Antelope Rag (Dave Van Ronk)

In the early 1960s, when other people on the folk scene were learning rural string band and blues music, Dave Van Ronk recorded the first fingerstyle guitar arrangement of a formal, multi-part rag, “St. Louis Tickle.” As I wrote in the “Tickle” installment (and others),  that piece spawned a small ragtime guitar scene that by the mid-1970s had produced a dozen or so albums and spread to Europe. Dave meanwhile had been concentrating on other things. He took a second crack at arranging classic rags on his Ragtime Jug Stompers LP, but handed over the instrumental leads to Danny Kalb, Artie Rose, and Barry Kornfeld, and then he got into modern singer-songwriter styles, formed a rock band, recorded with larger ensembles, and put the fancy guitar work on the back burner.

The hiatus lasted till about 1975, by which time the folk boom was over, he hadn’t managed to cross over to a pop audience, and he was forced to give guitar lessons to pay the rent. For better or worse, that meant he had to think long and hard about his guitar playing, and he reached the conclusion that he was fundamentally an arranger rather than a picker. That, in turn, led to the thought that he should create some more complex arrangements, and he worked out beautiful charts of Scott Joplin’s “Maple Leaf Rag,” Jelly Roll Morton’s “The Pearls,” and a bit later Joplin’s “The Entertainer.”

Dave was haunted, though, by a comment he had made back in “Tickle” days to the effect that solo guitar wasn’t really suited to piano rags and it would be better either to arrange them for two guitars or write new rags specifically for solo fingerstyle performance. So, around 1980, he finally wrote one. I remember the first time he played it for me, sitting on his huge and sagging couch. He was very pleased with how it had turned out, and explained that he’d titled it “Antelope Rag” because a friend had commented that his left-hand movements in the the third section looked like a leaping antelope.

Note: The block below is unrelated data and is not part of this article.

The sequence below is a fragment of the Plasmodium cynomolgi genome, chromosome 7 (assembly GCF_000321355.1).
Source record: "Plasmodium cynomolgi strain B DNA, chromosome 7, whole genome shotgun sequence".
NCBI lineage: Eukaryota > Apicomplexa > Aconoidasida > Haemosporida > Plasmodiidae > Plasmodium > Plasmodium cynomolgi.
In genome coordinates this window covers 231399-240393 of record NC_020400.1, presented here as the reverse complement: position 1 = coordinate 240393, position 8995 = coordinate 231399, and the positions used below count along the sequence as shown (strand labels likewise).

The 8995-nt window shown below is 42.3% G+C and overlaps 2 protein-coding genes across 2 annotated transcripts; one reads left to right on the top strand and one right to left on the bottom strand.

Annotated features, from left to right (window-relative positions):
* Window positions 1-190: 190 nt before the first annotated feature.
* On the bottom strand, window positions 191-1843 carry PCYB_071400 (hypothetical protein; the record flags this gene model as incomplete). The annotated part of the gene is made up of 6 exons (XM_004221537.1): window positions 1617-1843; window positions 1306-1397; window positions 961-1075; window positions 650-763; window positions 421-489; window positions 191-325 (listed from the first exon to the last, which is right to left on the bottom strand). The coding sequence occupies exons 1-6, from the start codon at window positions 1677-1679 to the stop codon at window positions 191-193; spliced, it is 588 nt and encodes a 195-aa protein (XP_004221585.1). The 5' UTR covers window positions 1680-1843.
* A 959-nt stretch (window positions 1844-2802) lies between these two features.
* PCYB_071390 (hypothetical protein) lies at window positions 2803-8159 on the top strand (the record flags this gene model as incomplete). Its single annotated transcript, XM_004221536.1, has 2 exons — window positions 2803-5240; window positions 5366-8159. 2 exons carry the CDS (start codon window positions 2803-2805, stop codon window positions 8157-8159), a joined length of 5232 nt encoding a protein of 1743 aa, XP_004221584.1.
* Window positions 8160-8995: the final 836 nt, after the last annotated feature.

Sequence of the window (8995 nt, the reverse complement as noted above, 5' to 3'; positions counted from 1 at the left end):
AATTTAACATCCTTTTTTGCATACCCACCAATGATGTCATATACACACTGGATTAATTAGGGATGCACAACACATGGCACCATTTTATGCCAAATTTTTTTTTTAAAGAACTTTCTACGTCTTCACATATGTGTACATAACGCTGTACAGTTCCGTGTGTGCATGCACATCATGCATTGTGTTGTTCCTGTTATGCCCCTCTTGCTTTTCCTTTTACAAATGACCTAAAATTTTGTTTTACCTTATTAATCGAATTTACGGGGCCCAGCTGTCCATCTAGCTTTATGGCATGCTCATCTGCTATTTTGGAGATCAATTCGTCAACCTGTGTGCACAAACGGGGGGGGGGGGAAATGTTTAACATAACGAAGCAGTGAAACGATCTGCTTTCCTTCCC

By that time I’d gotten over my own flirtation with classic ragtime, and although I liked the piece I probably wouldn’t have learned it… but a few years later Dave hired me to do the tablature for his guitar instruction book. That meant learning all the arrangements, and this was one of them, and was really fun to play, so I kept playing it. I even played it for Leo Wijnkamp in Antwerp, who was one of Dave’s modern models of a ragtime guitarist, and although Leo was tired of ragtime by then and composing modernist pieces for multiple guitars and clarinets, he said some nice things about the use of dissonance in the fourth section, which made Dave very happy.

(Dave’s guitar book is long out of print, and there don’t seem to be any plans to reissue it, but Dave’s wife is willing to sell tab sheets for this piece — so if you want a copy, get in touch with me.)